But don’t conflate “build” with “rebuild.” Meaning, the main structure is covered by the HOA’s policy. Our H06 policy only needs to cover internal stuff, such as non-structural walls (there are none in our unit), sheetrock, flooring, and fixtures/appliances. I’d have to guess that the foundation, structure, siding, and roof are a very significant cost when “building.” The HOA’s policy will cover my shell, and I cover the internal layout/functional stuff.
That’s what I meant in my first post. When you replied and said “everything outside the walls is covered by the HOA,” I didn’t figure you meant that the foundation, structure, siding, and rood were covered by the HOA. Your most recent post makes more sense.
I sent Farmers a quick email ping and the agent responded with, “I thought we sent the quotes to you two weeks ago”. He sent me 3 out of the 4 quotes that I requested and in total, I would be paying at least $450 more to switch to them. Also, their condo policy has a $12 “Policy/Membership fee” and their auto policy has a $15 “Policy fee”.
I guess mentioning it’s a townhouse would probably have provided better context. My bad.
We just moved out of a townhouse-style condo about six months ago.
The HOA carried an unusual policy that covered walls out + permanent improvements to the home. It meant our HOA fees were high but it allowed us to get a policy with minimum dwelling coverage. It was essentially a renters policy.
As far as replacement cost… I’ll warn you and just say that it depends on your region and what kind of build/rebuild you want to do. Just having gone into a new house and having sold the townhouse, I have a decent amount of recent experience with selecting contractors and getting bids for work like this. The old saying is right, you can’t have all of cheap/fast/good. You only have two of the three. If you have low quality, builder grade materials, you can probably get away with lower dwelling limits. Otherwise, take a good look at what it would take to rebuild your home - don’t forget stuff like permits (which are sometimes free for catastrophic loss rebuilds), sales tax (here it’s 10%), contractor profit, unexpected “discoveries” that jack up the price, etc.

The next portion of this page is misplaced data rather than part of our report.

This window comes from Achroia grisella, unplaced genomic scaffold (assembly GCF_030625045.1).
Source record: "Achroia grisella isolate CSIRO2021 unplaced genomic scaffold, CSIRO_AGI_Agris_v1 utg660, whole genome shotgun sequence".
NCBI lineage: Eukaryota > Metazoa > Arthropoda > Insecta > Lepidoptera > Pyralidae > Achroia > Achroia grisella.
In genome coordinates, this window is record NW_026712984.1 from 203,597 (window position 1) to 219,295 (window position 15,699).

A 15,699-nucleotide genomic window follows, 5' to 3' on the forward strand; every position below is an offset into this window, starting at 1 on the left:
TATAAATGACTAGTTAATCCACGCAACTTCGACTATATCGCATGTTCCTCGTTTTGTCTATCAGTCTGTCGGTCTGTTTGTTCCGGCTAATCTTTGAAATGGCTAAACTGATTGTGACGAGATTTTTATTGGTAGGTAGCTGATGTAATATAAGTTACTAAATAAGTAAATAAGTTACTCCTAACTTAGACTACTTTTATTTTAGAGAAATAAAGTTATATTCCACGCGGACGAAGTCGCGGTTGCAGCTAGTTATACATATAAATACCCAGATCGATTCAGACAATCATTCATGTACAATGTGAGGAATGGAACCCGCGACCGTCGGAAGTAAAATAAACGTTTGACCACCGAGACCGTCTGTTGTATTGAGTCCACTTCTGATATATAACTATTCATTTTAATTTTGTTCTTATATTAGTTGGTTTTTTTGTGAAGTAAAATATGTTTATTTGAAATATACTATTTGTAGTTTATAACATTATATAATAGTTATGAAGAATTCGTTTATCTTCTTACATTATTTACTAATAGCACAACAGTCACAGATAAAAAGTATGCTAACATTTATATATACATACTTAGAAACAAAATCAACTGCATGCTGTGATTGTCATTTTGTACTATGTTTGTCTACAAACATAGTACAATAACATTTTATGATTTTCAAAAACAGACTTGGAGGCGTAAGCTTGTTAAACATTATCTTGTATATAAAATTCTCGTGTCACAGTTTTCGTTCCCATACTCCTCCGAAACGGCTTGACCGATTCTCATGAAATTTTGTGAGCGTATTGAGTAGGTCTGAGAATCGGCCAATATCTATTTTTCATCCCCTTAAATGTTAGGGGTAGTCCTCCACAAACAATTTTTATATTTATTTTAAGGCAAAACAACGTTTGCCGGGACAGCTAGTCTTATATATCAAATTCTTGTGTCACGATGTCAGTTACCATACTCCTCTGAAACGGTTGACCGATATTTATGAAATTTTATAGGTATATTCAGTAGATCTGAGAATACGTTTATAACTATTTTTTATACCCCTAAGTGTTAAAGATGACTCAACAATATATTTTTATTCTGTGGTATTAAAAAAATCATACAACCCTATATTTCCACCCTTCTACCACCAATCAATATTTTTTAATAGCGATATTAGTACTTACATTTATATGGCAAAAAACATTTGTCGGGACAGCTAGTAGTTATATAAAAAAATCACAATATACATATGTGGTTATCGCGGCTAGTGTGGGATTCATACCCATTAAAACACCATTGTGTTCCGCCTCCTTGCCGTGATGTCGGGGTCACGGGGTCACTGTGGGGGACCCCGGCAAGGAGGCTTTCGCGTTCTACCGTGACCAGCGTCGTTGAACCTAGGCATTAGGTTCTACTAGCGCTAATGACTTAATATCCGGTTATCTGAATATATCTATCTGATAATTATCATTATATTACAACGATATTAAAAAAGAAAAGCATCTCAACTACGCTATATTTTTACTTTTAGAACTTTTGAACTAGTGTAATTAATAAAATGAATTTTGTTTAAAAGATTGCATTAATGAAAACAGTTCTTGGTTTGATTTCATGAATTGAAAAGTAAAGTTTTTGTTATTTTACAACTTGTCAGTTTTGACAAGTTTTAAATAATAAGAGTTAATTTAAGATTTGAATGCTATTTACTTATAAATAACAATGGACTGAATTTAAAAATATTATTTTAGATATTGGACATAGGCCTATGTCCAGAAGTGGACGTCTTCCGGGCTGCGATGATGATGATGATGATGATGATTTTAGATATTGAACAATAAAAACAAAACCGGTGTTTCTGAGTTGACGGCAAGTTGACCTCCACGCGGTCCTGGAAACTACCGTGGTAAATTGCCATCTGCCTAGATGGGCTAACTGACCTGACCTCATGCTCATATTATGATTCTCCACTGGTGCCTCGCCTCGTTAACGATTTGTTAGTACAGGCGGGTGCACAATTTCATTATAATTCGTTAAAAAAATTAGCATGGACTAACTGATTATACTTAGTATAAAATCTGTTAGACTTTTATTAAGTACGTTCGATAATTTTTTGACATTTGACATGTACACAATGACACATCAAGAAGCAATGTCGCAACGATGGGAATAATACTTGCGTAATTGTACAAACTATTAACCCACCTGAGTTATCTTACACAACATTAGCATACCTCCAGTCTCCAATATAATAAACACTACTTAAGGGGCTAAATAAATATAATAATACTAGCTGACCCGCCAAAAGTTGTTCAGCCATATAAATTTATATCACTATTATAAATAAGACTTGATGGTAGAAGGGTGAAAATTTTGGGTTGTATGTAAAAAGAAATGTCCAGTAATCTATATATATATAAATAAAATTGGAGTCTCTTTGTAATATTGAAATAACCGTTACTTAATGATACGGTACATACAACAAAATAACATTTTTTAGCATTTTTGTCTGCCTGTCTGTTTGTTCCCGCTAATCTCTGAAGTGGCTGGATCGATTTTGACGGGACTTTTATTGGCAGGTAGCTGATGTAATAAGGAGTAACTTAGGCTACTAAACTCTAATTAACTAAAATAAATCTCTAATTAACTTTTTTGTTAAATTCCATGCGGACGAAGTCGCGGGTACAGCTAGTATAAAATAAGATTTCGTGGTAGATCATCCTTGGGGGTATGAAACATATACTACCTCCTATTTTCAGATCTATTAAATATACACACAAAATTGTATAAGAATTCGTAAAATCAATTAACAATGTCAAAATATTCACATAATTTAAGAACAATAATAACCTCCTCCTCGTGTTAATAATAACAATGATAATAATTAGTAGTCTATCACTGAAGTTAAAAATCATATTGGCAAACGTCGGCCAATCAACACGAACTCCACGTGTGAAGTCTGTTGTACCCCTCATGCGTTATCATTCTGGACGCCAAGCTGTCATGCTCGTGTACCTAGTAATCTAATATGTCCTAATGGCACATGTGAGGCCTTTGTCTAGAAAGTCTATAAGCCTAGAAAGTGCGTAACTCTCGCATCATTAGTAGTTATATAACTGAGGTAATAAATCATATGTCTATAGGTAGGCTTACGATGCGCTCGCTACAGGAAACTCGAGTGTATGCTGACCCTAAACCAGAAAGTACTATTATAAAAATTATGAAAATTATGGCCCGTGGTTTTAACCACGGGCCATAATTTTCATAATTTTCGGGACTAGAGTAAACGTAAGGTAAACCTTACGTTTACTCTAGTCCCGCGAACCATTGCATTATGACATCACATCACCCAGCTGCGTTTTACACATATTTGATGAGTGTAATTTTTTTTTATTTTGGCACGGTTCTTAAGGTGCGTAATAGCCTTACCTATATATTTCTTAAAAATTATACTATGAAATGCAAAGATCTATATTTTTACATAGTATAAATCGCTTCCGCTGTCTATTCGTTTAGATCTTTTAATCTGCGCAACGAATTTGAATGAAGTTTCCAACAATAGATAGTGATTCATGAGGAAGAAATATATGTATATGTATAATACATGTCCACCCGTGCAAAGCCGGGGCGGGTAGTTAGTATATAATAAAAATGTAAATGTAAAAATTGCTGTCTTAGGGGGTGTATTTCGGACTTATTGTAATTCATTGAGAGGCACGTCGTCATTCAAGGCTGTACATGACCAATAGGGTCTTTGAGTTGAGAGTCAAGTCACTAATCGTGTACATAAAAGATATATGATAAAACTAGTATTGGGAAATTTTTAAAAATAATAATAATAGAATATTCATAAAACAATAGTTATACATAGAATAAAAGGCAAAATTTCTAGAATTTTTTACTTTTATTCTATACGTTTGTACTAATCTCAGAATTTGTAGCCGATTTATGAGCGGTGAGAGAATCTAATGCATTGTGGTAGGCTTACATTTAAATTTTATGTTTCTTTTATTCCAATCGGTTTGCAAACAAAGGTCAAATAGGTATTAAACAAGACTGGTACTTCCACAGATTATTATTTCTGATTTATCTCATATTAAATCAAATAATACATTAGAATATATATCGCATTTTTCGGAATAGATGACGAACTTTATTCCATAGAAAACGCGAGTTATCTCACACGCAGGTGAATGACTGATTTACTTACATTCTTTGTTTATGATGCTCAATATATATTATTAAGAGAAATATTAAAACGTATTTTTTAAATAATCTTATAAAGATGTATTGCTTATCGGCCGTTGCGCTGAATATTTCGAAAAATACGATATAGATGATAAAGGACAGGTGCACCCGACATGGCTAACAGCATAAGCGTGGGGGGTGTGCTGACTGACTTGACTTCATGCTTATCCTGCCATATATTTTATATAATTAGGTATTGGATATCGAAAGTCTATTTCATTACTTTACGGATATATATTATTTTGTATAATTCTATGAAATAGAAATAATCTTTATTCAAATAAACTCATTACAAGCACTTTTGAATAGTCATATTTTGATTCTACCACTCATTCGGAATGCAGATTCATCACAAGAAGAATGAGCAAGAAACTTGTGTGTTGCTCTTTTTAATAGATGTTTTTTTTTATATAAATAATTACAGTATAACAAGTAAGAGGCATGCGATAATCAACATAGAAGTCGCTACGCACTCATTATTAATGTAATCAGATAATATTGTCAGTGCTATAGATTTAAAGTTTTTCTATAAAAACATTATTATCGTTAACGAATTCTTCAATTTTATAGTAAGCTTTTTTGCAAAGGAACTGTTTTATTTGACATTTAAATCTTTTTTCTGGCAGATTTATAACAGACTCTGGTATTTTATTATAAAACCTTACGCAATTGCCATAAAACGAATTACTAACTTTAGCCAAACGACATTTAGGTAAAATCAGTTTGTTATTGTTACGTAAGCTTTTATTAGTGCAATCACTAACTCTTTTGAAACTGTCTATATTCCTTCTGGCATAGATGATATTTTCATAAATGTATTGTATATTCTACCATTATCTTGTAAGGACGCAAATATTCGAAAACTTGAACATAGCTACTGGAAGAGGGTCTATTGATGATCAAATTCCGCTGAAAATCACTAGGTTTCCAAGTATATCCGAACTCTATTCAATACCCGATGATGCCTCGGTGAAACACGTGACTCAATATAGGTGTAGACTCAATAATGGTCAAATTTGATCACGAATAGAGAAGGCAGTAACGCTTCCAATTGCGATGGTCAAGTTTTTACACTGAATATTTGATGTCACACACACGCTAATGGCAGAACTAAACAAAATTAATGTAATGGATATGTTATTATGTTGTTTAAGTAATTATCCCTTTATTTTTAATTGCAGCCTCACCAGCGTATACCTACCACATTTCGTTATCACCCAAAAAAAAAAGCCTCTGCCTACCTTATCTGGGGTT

Doing the work yourself can save you money for sure but that may not be sustainable given lack of knowledge, the need to work your regular job during the day, stress, etc.
It’s worth noting that the insurance company is on the hook for the policy limit, no matterr how much more it may cost to rebuild (you’re on the hook for paying the difference). In my case it would’ve been stupid and cost-ineffective to rebuild, with nearly identicle houses available for half the rebuilding cost. So I kept a policy limit less than needed to rebuild, but high enough to still allow for a settlement of any total loss claim - where I could take the settlement money and just buy a similar house down the road.
It’s also worth mentioning the shenanigans with replacement cost and depreciated/actual cash value. You don’t want to file a claim on your 15 year old roof, only to have the insurance company pay half the cost because that’s all the old roof was “worth” regardless of the policy limits.
You don’t have to work with just 1 broker, you can just forward your current policy’s declaration page and they’ll do the work for you. The price won’t be the same across agencies, because they are tagging on their own commission.
That’s true, but policies tend to be over insured (more profit for the insurance company). Keep in mind that we are talking replacement cost, which does not include the value of the land, or current market price for similar homes. For most cookie cutter homes this is somewhere around $100 per square foot.
Another area that’s often over insured are your possessions, which is sometimes automatically set at 50% of the dwelling limit. How much of your crap would you actually be repurchasing in case of a total loss? And you also need to catalog it somehow or else forget most of it when making a claim.
I do agree with getting coverage for replacement cost.
So practically where would you recommend uploading your declaration page? Like Policy Genius for example?
I can’t speak for @Strust, but what I do is find a half dozen independent brokers, and fax them my declarations page. This way, you don’t have to repeat the same info as someone writes it down, and you’re close to guaranteed of comparing apples to apples. Additionally, one of the brokers may have suggestions that save money or better protect you.
I’ve had one great broker in my life - he was a wealth of info. Although not the cheapest when it came to rates, he saved me money. It took four years to find another good one, and then we moved … the search continues.